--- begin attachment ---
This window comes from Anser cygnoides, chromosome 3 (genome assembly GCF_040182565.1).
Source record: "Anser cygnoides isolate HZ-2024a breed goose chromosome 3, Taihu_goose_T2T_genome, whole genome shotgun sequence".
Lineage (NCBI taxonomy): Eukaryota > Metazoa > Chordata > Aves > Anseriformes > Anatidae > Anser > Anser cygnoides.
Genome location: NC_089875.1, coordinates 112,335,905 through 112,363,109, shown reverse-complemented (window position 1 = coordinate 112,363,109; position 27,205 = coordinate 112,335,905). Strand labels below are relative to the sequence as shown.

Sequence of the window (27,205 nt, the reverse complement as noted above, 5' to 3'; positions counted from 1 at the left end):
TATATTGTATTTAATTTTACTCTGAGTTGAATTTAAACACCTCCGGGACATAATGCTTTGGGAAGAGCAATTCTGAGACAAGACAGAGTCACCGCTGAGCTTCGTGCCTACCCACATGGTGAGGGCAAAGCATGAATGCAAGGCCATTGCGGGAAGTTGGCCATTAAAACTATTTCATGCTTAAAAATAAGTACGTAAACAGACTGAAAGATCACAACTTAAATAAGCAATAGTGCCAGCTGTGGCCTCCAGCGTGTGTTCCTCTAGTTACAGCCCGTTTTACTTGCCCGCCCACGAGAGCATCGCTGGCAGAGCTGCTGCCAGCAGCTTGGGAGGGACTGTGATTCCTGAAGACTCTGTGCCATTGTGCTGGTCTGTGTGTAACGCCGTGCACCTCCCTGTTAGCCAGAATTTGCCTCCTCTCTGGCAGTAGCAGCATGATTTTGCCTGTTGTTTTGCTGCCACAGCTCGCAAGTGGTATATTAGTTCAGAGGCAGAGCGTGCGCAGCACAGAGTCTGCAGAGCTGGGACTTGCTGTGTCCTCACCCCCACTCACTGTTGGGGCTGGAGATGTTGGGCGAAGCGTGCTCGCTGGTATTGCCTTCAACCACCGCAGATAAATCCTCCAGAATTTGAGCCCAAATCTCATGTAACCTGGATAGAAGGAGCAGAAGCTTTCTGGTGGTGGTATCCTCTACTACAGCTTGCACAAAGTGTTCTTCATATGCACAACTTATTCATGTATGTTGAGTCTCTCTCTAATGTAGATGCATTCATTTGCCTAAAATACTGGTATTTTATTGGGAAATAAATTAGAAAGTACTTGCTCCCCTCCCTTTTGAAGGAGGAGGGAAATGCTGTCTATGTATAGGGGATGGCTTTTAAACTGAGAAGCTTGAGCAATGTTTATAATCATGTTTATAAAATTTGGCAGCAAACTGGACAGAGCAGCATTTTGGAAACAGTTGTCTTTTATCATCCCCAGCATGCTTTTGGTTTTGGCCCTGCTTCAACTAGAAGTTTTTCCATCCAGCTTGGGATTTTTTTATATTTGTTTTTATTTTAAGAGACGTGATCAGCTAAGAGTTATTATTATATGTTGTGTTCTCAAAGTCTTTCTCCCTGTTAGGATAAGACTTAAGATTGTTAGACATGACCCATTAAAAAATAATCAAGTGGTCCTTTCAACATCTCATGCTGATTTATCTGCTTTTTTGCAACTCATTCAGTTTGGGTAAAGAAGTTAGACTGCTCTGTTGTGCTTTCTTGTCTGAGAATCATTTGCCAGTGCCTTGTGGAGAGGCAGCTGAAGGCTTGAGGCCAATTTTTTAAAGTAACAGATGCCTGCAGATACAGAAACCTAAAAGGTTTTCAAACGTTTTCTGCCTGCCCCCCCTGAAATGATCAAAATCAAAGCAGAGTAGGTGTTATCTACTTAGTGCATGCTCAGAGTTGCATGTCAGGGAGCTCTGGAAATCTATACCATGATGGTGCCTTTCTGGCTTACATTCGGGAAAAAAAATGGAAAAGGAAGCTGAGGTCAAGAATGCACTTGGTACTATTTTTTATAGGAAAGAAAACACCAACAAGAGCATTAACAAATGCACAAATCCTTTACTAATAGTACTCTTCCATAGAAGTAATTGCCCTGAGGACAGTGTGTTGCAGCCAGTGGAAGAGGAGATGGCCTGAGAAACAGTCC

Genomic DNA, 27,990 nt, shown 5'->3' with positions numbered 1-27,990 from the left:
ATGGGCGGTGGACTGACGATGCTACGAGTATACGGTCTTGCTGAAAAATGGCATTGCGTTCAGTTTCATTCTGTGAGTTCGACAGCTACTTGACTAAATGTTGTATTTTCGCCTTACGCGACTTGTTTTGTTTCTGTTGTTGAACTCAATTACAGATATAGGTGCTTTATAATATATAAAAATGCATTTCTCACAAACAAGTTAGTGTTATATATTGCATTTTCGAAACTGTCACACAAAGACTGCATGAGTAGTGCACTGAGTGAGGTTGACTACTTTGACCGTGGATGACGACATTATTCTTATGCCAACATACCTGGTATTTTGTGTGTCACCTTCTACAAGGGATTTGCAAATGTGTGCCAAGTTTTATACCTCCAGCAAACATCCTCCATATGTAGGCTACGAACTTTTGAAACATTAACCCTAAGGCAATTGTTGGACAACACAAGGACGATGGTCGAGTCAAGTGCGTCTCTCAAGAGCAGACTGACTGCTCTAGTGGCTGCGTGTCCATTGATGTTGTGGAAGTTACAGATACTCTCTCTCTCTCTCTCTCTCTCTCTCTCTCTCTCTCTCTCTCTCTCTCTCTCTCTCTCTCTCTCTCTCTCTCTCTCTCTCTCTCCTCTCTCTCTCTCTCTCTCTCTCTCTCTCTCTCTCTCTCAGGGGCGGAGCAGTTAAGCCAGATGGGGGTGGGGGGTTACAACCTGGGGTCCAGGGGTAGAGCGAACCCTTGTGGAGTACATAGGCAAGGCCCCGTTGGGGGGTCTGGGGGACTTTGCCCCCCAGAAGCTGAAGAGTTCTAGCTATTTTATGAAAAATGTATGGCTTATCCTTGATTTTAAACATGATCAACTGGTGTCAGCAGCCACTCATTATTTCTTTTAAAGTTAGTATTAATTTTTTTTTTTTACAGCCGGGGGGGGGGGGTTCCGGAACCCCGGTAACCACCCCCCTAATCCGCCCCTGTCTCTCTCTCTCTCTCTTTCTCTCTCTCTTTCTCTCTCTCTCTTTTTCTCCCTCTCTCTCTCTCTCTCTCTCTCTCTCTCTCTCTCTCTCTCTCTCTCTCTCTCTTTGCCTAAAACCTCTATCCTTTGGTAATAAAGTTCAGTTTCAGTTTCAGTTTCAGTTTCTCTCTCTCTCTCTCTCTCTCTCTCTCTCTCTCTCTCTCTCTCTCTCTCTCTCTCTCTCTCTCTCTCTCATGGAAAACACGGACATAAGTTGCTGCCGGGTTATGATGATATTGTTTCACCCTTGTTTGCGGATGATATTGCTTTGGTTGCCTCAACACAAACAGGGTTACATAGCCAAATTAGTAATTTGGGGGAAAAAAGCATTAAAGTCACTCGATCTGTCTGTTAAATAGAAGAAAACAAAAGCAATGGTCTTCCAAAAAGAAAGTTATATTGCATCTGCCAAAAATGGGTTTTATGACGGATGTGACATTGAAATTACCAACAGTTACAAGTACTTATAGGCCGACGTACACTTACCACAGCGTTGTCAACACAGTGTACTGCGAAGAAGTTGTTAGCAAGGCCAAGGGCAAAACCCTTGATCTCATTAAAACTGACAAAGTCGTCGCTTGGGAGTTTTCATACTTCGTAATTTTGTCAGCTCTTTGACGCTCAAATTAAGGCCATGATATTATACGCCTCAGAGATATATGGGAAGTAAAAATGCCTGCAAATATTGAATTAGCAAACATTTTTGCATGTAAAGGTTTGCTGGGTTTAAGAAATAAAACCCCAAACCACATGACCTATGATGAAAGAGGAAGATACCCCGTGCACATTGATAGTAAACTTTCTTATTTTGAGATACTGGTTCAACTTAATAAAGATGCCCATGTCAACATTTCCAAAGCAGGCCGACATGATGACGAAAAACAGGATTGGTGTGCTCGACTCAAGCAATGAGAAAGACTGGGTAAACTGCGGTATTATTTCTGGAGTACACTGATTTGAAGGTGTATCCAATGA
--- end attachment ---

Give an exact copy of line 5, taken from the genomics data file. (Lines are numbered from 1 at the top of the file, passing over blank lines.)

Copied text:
Sequence of the window (27,205 nt, the reverse complement as noted above, 5' to 3'; positions counted from 1 at the left end):